parshan Harold Ramis.
The original 1984 Ghostbusters movie was immensely popular. Most people loved it for its hilarity; some for its fantastical elements. I was intrigued by a different aspect of it, and it's something which provides a useful analogy for understanding the difference between rationalist and mystical approaches to various Jewish concepts.
For those who didn't see it, Ghostbusters was about a group of eccentric geniuses/ dropouts who launched a career catching ghosts. The shtick of the Ghostbusters was that they discovered that it was possible to design technology that could detect ghosts, and ultimately to subdue and contain them. PKE meters, proton packs, muon traps - these were gadgets that used physics but could detect and interact with spiritual phenomena.
Behind the concept of Ghostbusters, then, lies four ideas:
1. Spiritual phenomena exist as entities;
2. They follow precise laws;
3. These laws are connected to the laws of the physical universe;
4. Physical objects can manipulate spiritual phenomena by way of these laws.
The rationalist stream of Jewish thought denied pretty much all of these four ideas. Menachem Kellner, in Maimonides' Confrontation With Mysticism, explains how according to Rambam, concepts such as kedushah and tum'ah are states of mind rather than metaphysical phenomena. The reward for mitzvos is the effect on one's mind rather than in some sort of spiritual world. There are many examples of this. Mezuzah creates a reminder rather than a force-field. Shiluach ha-kein teaches us compassion rather than engineering a celestial courtroom drama with angels. And so on, and so forth. Without the first idea in the list above, the latter three don't even begin.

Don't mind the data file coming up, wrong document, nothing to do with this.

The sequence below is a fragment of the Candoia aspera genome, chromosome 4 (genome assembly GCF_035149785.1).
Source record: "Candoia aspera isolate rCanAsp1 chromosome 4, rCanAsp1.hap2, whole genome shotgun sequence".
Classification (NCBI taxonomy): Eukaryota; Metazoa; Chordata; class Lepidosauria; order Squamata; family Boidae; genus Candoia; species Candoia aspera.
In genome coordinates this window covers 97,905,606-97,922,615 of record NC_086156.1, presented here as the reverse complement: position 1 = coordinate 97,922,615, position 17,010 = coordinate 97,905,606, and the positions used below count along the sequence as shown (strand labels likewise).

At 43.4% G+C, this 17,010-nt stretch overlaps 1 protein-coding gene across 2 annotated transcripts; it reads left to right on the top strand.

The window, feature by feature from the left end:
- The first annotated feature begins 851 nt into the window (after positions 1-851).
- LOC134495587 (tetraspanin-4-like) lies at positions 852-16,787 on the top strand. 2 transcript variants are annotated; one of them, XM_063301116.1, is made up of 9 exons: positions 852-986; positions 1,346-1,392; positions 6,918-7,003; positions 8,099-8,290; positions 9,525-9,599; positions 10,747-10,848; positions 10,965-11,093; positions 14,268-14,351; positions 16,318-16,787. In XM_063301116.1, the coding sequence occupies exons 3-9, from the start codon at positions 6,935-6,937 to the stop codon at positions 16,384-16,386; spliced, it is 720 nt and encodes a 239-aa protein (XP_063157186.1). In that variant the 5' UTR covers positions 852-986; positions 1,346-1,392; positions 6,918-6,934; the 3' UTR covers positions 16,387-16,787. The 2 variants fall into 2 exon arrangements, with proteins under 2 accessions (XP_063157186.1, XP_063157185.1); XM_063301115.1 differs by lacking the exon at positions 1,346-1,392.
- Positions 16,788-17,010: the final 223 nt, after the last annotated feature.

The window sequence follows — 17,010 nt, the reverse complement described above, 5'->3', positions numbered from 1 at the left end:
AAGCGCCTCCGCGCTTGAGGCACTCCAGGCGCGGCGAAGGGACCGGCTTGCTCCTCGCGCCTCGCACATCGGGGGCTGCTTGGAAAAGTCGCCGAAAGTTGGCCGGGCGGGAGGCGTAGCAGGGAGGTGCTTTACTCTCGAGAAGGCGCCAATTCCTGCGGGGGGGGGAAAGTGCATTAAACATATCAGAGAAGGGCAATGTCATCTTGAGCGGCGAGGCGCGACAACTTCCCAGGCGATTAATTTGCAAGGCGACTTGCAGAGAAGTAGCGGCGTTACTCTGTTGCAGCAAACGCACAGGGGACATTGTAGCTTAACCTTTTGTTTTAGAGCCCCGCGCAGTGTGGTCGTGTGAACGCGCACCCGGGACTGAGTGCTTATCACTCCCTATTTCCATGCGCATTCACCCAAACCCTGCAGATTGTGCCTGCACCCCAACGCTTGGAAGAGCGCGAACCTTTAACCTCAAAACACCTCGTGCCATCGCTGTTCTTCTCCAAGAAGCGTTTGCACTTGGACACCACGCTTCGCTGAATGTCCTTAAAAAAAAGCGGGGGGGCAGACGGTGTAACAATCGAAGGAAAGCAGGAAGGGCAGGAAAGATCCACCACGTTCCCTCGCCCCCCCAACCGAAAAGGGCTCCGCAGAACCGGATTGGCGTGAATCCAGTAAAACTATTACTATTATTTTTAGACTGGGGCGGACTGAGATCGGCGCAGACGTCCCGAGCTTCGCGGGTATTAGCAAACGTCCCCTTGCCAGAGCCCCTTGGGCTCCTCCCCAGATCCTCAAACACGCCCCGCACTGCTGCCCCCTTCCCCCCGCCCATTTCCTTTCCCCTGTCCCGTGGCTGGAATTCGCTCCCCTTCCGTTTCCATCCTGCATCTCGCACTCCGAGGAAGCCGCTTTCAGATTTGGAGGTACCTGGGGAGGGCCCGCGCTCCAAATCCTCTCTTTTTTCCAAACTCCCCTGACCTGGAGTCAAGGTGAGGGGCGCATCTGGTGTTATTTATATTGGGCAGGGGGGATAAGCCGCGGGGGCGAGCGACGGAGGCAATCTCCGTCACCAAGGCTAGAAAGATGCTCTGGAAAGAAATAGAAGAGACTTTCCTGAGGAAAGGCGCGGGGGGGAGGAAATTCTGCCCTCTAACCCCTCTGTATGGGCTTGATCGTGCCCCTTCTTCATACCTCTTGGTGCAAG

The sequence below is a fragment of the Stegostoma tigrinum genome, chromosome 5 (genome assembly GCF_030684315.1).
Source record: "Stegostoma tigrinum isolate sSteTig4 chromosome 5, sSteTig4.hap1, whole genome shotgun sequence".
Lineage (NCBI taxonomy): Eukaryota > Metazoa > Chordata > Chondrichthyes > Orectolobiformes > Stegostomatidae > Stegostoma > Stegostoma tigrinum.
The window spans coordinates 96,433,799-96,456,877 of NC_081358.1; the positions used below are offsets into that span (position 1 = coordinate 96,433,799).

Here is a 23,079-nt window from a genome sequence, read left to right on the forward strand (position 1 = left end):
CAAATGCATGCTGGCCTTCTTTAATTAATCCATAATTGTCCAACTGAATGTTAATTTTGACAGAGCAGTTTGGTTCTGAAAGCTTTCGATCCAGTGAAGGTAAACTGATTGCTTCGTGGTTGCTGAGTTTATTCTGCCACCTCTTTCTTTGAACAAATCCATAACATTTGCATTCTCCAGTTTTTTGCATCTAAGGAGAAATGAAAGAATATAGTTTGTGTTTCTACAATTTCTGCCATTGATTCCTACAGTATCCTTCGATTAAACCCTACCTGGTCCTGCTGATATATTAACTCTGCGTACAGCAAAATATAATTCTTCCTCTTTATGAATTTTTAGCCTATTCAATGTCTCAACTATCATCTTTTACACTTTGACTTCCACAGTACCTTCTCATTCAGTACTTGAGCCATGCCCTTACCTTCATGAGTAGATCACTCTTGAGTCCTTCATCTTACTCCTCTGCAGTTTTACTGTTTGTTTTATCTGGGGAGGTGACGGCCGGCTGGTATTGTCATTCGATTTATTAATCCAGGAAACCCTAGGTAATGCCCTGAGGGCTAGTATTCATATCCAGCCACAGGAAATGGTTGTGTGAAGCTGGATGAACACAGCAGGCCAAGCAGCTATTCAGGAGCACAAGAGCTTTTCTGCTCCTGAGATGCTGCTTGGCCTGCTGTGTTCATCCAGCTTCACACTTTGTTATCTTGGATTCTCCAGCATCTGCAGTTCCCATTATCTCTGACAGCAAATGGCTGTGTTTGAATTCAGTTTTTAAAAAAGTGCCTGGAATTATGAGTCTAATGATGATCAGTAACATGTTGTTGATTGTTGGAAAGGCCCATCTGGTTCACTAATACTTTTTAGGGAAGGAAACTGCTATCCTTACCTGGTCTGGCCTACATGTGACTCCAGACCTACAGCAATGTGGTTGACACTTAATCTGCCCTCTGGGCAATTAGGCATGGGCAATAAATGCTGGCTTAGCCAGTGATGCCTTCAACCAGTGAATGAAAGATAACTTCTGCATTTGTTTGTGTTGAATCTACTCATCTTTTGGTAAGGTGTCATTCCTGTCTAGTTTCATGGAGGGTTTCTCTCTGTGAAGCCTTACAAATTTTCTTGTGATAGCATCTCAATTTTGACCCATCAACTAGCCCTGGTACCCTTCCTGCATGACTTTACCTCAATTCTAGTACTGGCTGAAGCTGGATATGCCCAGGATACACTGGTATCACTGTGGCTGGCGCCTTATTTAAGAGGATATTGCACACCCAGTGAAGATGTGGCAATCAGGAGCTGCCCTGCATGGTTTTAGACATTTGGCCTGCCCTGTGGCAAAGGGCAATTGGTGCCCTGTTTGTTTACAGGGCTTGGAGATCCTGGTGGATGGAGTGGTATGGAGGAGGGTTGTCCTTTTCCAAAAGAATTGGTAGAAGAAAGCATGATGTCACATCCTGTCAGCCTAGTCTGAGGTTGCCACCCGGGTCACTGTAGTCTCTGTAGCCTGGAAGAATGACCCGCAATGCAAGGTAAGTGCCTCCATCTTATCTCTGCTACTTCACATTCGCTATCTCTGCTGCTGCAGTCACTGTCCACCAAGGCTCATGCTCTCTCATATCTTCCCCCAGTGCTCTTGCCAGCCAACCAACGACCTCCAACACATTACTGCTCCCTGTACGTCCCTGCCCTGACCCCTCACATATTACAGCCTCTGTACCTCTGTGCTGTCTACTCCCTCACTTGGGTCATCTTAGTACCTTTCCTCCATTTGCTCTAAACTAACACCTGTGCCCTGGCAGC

The mystical stream of thought, on the other hand, posits the existence of all kinds of spiritual entities. These relate to, and can thus be influenced by, the physical universe, though not in exactly the same way as with Ghostbusters. The Ghostbusters used technology to create physical forces that directly interact with the spirit world. The mystical stream in Judaism, on the other hand, proposes that physical items create spiritual forces which in turn affect the spiritual and material world. However, there are still valuable points of analogy. Just like an improperly calibrated proton pack will not subdue Gozer the Gozerian, so too a mezuzah missing a letter will not create a protective force-field - even if the missing letter is a result of, say, termites attacking the parchment.
My point in this is not to mock the mystical stream of thought - just to note how very far apart it is from the rationalist stream of thought. I believe that appreciating that these are simply two very different worldviews, each the result of a rich heritage, helps avoid friction between people who adhere to different streams. Good fences make good neighbors, and all that. Don't cross the streams!
(In other news - I will be in Florida in November, and I am available for scholar-in-residence engagements. If you are interested, please email me.)